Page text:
Thiba Dam boosts rice yields for Mwea farmers
Mwea Rice Farmers have recorded increased yields since the completion of Thiba Dam over a year ago.
The scheme is currently producing an annual estimate of 114,000 metric tonnes for the last three-years.
Mwea Irrigation Settlement Scheme (MIS) is located in Kirinyaga County and falls within two sub-counties, Mwea East and Mwea West sub-counties.
The development of the scheme started in 1954 from the Tebere section with about 65 acres of irrigation farming and has since grown to the current gazetted area of 30,050 acres.
The scheme manager, Innocent Ariemba, said the expansion of the scheme is due to support from the national government and development partners.
The Japanese International Corporation Agency (JICA) is a major partner that has constructed the Nyamidi Water Intake, the Mwea Irrigation Agricultural Development (MIAD) Research Centre, and the Thiba Dam.
The completion of Thiba Dam, which has ensured a steady supply of water, has almost doubled production to about 220,000 metric tonnes.
The dam, which is 40 metres deep and one kilometre long, helps stabilise water supplies in the Mwea Irrigation Scheme and has allowed farmers to double rice crop production.
However, in the first year of completion, the country experienced severe drought, and the dam did not collect enough water to fill its capacity.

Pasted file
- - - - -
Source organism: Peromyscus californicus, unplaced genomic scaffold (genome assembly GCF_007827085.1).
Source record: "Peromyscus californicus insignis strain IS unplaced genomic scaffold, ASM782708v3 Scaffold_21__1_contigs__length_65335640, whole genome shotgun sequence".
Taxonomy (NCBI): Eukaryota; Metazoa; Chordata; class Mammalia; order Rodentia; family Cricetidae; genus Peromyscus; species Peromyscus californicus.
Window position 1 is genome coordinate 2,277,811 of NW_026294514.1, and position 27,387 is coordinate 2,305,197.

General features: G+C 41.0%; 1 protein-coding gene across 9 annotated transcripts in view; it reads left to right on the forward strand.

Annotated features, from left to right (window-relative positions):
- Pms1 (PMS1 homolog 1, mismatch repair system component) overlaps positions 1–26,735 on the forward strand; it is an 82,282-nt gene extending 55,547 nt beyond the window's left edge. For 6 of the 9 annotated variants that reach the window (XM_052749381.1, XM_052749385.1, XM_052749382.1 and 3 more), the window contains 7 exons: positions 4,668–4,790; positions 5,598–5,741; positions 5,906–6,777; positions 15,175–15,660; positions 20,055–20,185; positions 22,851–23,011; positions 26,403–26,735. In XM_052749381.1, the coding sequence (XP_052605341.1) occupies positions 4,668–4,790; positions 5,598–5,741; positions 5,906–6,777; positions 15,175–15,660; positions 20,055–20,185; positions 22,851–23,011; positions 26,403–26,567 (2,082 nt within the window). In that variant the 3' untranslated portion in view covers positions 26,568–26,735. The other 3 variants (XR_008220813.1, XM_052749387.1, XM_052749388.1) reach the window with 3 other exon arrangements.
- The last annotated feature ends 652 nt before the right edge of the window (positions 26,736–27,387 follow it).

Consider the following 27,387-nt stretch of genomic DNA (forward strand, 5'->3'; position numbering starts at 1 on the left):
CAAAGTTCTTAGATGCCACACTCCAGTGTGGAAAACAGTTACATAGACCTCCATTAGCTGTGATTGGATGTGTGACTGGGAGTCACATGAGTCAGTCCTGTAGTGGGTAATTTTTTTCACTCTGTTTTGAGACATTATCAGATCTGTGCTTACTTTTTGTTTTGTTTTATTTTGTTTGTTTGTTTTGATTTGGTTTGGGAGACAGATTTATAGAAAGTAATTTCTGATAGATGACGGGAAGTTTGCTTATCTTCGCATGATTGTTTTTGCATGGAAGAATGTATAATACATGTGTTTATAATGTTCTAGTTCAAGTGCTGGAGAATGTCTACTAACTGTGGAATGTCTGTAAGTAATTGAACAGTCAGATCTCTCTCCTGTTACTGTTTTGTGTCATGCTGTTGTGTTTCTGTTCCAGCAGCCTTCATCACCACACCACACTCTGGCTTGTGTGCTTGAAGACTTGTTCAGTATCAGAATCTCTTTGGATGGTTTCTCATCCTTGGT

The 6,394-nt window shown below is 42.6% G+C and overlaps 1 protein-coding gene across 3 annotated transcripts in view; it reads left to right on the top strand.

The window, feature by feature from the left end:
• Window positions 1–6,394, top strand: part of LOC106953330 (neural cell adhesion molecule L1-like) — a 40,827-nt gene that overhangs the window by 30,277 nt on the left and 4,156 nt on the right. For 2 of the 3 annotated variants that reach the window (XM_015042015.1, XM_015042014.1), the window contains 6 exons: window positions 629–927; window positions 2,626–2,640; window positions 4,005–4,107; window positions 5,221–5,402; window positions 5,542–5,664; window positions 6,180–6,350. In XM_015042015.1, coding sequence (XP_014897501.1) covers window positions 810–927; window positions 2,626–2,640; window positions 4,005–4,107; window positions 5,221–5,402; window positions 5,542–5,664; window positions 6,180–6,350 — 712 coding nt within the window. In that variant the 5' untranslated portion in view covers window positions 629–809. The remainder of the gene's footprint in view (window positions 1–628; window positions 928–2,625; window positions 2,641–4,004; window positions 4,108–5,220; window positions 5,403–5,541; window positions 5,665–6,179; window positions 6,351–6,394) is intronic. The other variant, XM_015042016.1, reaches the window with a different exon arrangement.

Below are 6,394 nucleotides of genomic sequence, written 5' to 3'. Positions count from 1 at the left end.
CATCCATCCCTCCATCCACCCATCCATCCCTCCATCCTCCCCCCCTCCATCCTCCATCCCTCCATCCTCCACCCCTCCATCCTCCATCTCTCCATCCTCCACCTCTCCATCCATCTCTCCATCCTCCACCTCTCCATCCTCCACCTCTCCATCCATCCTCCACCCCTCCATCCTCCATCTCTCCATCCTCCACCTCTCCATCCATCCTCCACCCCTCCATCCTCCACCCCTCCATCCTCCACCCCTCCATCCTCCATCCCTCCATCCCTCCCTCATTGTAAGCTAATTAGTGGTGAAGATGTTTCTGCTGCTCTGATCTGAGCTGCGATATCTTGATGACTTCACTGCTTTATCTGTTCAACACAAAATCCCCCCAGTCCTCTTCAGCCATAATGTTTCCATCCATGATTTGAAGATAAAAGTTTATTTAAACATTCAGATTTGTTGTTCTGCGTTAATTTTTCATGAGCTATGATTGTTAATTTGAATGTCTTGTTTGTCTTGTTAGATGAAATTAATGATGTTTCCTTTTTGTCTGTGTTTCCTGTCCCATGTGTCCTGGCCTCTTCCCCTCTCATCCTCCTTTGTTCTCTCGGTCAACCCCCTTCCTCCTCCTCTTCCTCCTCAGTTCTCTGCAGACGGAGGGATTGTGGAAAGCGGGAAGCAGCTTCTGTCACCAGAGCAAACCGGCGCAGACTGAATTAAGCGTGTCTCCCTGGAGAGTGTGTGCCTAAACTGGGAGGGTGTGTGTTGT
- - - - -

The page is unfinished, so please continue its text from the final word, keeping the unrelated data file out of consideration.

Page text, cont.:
After long rains, the dam was filled to the brim, releasing water into the Thiba River via spillway.
This year, all farmers will do double cropping, relying on water storage in the dam in case of low rains.
The scheme accounts for 80 per cent of rice production in the country. There have been two rice-growing seasons, but since the completion of the dam, there have been three seasons, whereby the main season starts in July and ends in December. The second starts in October and ends in February, while the third starts in February and ends in July.
The additional expansion of irrigated area is now at 5000 acres, relying on improvised water canals and waterways. Upon full completion of all modern canals, the new area will be 10,000 acres. The scheme has a total length of 10,000km of canals and 500km of access roads, which, according to Ariemba, will require much attention due to double cropping.
He added that there have been plans to upgrade all access roads in all weather.
“The total expansion will be 10,000 acres once the new canals are completed; as of now, using improvised waterways, we have added almost 5,000 acres,” Ariemba said.
The scheme manager says different varieties grow differently and require different agronomy practices.
Farmers are not restricted to certain varieties but are coordinated based on research and water patterns.
The main three varieties are basmati, which takes 120 days to mature, kwamboka, 115 and hybrid 130.
Basmati premium, commonly called pishori, is common in markets, but farmers are encouraged to adopt high-yielding varieties.
Ariemba highlighted some of the benefits and achievements of the scheme to locals and the nation.
With 17,000 farmers/households registered in the scheme, the average population directly benefiting from it is over 80,000 individuals, given that the majority of households are made up of five people.
“We have over 17,000 registered farmers in the entire scheme, and with every farmer having an average of five people, the scheme is serving over 80000 individuals,” he said.
The business at Ngurubani/Mwea town has expanded from industrialization by private millers to accommodate trading activities.